by JAMILA RIZVI
One of my dearest friends is facing the very real prospect of losing her father. And when I spoke to her on the phone yesterday I was – for one of the first times in 26 years – actually lost for words.
You see, I’m good with words. I’m an avid talker. I write for a living. I can bullshit my way through any meeting. I’m the first to give (often unwanted) advice to my friends. I’ve never lived alone because I’d go crazy and talk to the walls. I used to be a speechwriter – I mean, words are my most bankable talent.
But yesterday, I had nothing to say.
I don’t think about death very often.
I’m not religious. Partly because I’m too literal to believe in the unseen, partly because my parents didn’t raise me that way and partly because I’m lazy.
When you’re religious you’re forced to think about death on a regular basis. A firm and considered belief that there is something more after we die, requires an intellectual engagement with what that might be. Religion also tends to involve a whole lot of rituals and obligations that mean you’re regularly encouraged to revisit and reflect on what death means.
Atheism brings with it the luxury of not really having to think about it. But it also means that when death does come hurtling into your world – you can be caught unawares and left ill equipped to cope with what’s happening.
Right now – when someone I love is facing the scariest moment of her life – I feel like I have nothing to give and no way to support her. That’s because I rarely, if ever, take the time to actually think about the prospect of death. And I’m a lesser person for it.
Why? Because engaging with the idea of your life (or the life of those you love) coming to an end, forces you to think more deeply about what you want your life to be. It forces you to contemplate what actually matters rather than just relentlessly chasing another rung up on the ladder (guilty), or seeking out cheap thrill moments (guilty again), or taking the next step along the path you’ve got carefully planned out for yourself (oh so very guilty).
American artist Candy Chang, when faced with the death of a loved one, turned to her community to find out what was important to each of them.
With help from old and new friends, she turned the side of an abandoned house in her neighborhood in New Orleans into a giant chalkboard and stenciled it with the sentence “Before I die I want to _______.” so anyone walking by can pick up a piece of chalk, reflect on their lives, and share their personal aspirations in public space.
It was all an experiment. By the next day the wall was entirely filled out and it kept growing. Before I die I want to… sing for millions, see my daughter graduate, straddle the International Date Line, see the leaves change many times, be someone’s cavalry, live off the grid, build a school, hold her one more time, abandon all insecurities, be completely myself…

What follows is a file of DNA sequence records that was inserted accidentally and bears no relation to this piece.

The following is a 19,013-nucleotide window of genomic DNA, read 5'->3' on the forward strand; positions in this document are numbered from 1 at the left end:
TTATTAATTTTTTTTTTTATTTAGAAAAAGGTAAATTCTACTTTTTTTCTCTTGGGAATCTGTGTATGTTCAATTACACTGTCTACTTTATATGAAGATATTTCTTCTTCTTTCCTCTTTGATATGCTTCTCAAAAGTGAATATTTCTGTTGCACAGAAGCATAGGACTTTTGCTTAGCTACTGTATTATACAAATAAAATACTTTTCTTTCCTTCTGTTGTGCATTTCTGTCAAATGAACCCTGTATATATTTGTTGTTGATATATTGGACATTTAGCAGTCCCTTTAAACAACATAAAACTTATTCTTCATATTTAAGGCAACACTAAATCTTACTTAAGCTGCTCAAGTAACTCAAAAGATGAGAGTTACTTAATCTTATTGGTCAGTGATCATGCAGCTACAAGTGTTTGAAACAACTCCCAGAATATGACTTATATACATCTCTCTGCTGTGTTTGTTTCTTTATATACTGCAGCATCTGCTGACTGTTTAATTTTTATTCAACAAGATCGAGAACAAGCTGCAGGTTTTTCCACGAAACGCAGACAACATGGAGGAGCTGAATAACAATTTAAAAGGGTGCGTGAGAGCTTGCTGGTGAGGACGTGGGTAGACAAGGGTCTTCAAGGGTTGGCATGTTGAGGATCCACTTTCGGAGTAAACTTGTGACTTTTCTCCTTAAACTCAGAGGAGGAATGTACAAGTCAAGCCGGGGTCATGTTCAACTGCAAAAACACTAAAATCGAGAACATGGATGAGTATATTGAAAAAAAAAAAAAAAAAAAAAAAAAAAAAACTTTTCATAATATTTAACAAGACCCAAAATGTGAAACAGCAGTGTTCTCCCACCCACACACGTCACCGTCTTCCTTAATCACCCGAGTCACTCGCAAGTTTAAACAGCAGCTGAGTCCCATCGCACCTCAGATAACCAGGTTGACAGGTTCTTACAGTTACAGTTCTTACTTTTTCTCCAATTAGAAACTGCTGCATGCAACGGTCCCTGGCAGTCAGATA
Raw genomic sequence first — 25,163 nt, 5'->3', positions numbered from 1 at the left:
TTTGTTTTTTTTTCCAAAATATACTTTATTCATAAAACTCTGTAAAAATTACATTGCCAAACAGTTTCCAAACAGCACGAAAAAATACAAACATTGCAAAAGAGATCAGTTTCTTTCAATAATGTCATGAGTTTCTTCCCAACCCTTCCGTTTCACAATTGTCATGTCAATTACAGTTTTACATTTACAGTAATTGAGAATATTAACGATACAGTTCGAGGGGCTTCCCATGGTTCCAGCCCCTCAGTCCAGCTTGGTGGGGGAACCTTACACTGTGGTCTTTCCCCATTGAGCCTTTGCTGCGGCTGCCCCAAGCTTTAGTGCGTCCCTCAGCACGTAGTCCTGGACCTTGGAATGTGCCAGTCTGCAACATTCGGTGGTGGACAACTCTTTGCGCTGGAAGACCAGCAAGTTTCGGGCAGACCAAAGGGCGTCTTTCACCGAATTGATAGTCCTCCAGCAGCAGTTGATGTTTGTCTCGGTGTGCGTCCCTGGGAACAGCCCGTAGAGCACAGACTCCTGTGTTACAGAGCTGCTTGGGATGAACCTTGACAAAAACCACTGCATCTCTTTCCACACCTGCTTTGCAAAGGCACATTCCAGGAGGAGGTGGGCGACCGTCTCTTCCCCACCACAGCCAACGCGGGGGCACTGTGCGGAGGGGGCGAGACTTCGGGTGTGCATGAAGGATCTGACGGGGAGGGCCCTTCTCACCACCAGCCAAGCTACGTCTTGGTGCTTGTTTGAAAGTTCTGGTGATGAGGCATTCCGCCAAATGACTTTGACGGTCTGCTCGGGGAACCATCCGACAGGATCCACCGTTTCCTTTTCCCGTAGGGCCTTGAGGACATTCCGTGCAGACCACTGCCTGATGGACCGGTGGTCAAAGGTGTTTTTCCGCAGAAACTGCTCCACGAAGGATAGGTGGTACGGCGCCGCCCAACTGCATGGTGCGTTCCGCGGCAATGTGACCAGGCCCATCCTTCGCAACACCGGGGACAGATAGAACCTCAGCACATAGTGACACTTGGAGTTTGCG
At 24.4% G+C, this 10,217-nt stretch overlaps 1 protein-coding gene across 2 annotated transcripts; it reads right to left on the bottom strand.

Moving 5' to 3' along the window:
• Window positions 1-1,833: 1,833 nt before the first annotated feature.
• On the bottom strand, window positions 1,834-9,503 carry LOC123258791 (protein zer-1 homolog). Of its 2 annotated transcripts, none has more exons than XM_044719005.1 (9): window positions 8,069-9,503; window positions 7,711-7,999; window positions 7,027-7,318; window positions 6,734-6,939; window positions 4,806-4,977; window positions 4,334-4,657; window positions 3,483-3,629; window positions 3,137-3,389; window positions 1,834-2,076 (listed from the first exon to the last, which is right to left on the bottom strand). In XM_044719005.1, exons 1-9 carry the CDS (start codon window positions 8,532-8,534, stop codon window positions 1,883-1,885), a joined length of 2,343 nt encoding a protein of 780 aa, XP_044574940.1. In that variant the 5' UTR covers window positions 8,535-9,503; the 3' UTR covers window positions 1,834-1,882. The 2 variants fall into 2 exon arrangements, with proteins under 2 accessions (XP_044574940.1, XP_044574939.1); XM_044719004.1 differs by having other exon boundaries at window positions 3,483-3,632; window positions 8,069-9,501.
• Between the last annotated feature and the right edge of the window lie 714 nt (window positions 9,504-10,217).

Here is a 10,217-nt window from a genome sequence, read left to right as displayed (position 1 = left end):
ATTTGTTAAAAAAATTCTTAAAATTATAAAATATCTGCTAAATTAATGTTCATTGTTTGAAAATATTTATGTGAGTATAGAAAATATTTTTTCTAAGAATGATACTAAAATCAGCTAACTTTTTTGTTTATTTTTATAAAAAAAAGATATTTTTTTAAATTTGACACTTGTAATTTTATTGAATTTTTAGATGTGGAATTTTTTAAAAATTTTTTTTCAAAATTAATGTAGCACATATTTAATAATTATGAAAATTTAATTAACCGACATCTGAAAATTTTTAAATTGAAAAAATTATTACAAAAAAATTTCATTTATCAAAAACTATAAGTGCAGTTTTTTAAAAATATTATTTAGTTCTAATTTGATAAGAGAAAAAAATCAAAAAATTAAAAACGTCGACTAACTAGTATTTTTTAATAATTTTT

People’s hopes and dreams made her laugh out loud, tear up, and feel consolation during her own tough times. The wall transformed a neglected space into a constructive one where we can understand our neighbors in new and enlightening ways, restore perspective, and remember we are not alone.
The “Before I die I want to _______” chalkboard has become a phenomenon. Take a look:
The original Before I die wall in New Orleans.
The messages on those chalkboards are as varied as the people who inhabit this earth. Some hope to see their children graduate from university, some want to sing for millions, some want to lead a life of public service, some want to see the Amazon or the Himalayas and some simply want to find a place in the world where they belong.
What would I write if I were filling in my space on that chalkboard today?
Lots of things come to mind. But above all else I can’t help but think of my parents and the parents of my friend.
Almost a third of my generation grew up as the product of broken homes and that proportion will be even larger for the next generation. Most of my school friends and I did not. We were lucky enough to have amazing examples of stable and caring relationships modelled to us each and every day.
There is no substitute for the many positives that can flow from that kind of love; the kind of love that survives into old age and for those who believe it – even further.
Before I die I want to find love that is as strong my parents’ is.
What about you? What would you write?